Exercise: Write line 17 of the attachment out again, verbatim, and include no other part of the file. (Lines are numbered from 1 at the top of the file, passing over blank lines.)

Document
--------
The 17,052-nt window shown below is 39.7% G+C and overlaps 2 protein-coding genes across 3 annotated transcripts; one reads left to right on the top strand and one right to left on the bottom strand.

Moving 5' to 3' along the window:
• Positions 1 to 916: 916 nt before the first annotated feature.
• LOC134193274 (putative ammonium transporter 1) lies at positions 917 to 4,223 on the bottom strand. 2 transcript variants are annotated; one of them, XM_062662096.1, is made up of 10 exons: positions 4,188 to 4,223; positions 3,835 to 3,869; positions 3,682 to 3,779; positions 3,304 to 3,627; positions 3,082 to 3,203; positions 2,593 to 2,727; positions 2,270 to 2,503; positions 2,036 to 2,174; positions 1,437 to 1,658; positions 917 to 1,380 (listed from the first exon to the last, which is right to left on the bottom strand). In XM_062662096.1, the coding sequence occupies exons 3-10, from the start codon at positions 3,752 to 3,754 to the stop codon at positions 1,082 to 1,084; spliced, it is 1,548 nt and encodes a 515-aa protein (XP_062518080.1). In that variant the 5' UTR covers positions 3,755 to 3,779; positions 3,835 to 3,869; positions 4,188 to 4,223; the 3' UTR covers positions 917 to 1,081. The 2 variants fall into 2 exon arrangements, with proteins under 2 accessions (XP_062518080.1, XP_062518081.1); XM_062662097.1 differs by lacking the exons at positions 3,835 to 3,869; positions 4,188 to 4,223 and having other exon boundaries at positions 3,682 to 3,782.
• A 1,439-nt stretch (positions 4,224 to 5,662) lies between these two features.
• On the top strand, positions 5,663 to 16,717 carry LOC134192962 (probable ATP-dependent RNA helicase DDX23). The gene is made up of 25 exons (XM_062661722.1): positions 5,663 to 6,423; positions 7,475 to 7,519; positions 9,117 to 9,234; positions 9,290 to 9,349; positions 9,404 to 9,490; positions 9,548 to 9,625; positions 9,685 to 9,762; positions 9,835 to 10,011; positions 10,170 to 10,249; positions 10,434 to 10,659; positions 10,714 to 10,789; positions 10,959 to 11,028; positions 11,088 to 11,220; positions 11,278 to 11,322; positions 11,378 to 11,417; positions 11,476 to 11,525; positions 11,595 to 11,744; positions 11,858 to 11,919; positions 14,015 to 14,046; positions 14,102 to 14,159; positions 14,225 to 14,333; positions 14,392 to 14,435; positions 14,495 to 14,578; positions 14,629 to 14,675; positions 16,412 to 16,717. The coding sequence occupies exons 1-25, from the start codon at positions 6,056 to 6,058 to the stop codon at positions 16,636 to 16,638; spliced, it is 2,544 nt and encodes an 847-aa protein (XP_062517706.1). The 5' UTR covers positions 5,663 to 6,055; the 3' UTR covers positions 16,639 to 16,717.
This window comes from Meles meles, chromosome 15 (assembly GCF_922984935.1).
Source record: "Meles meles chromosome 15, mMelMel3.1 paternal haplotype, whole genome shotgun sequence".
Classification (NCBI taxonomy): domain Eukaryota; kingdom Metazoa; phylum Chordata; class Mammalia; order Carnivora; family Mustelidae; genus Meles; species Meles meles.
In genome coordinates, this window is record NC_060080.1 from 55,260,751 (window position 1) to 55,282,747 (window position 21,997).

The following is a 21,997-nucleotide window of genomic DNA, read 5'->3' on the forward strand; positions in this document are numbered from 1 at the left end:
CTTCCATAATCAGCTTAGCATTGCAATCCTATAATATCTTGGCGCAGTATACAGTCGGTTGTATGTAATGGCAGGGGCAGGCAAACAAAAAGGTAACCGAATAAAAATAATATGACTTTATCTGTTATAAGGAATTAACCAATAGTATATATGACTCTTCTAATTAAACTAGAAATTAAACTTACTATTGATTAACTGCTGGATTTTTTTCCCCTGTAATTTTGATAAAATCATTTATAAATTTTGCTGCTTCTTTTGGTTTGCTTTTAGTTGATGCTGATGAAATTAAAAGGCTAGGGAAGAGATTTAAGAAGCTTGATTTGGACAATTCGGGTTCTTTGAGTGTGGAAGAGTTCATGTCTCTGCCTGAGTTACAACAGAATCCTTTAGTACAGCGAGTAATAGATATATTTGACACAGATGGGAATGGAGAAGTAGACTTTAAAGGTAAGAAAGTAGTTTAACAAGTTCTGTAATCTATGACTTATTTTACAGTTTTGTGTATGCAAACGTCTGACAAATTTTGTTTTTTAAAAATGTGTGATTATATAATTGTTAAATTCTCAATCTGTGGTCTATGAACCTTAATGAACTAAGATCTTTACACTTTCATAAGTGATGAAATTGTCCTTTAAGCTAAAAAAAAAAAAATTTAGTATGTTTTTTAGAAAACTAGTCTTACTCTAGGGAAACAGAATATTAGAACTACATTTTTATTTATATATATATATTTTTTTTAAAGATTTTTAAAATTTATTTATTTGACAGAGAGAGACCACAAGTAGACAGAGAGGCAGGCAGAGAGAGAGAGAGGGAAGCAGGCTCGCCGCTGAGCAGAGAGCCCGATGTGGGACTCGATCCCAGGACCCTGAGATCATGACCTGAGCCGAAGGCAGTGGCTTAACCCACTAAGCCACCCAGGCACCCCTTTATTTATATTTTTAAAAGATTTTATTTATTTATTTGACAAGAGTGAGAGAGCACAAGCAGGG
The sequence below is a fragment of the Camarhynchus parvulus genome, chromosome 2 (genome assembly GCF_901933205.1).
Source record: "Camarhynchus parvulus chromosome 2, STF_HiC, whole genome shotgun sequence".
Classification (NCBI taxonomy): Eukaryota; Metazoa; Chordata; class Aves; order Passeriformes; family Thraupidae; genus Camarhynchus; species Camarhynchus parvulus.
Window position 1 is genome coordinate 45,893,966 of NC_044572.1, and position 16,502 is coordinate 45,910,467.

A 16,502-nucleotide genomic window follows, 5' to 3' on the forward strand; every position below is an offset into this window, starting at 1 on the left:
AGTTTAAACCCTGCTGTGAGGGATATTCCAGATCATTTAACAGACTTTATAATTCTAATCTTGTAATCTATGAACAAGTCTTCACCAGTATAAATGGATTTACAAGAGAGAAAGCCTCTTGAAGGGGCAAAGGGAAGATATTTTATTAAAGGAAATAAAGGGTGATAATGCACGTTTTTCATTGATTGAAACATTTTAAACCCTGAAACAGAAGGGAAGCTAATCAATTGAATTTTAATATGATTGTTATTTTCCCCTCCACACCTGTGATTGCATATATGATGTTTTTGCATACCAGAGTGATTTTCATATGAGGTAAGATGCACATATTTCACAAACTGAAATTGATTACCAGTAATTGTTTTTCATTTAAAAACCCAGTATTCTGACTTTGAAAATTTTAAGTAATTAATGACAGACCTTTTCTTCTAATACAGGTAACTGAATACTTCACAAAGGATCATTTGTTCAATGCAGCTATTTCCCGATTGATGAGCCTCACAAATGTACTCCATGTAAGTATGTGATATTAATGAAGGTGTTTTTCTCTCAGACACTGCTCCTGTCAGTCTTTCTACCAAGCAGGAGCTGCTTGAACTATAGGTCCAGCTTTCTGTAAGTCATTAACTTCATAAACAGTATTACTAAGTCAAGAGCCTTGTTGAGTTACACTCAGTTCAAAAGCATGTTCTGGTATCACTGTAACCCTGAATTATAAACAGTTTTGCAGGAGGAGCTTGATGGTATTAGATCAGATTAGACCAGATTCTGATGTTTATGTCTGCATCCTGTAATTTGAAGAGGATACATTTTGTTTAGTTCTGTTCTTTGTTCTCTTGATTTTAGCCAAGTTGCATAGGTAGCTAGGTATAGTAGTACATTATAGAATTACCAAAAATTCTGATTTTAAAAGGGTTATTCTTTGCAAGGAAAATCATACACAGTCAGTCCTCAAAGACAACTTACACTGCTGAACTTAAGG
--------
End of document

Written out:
A 16,502-nucleotide genomic window follows, 5' to 3' on the forward strand; every position below is an offset into this window, starting at 1 on the left: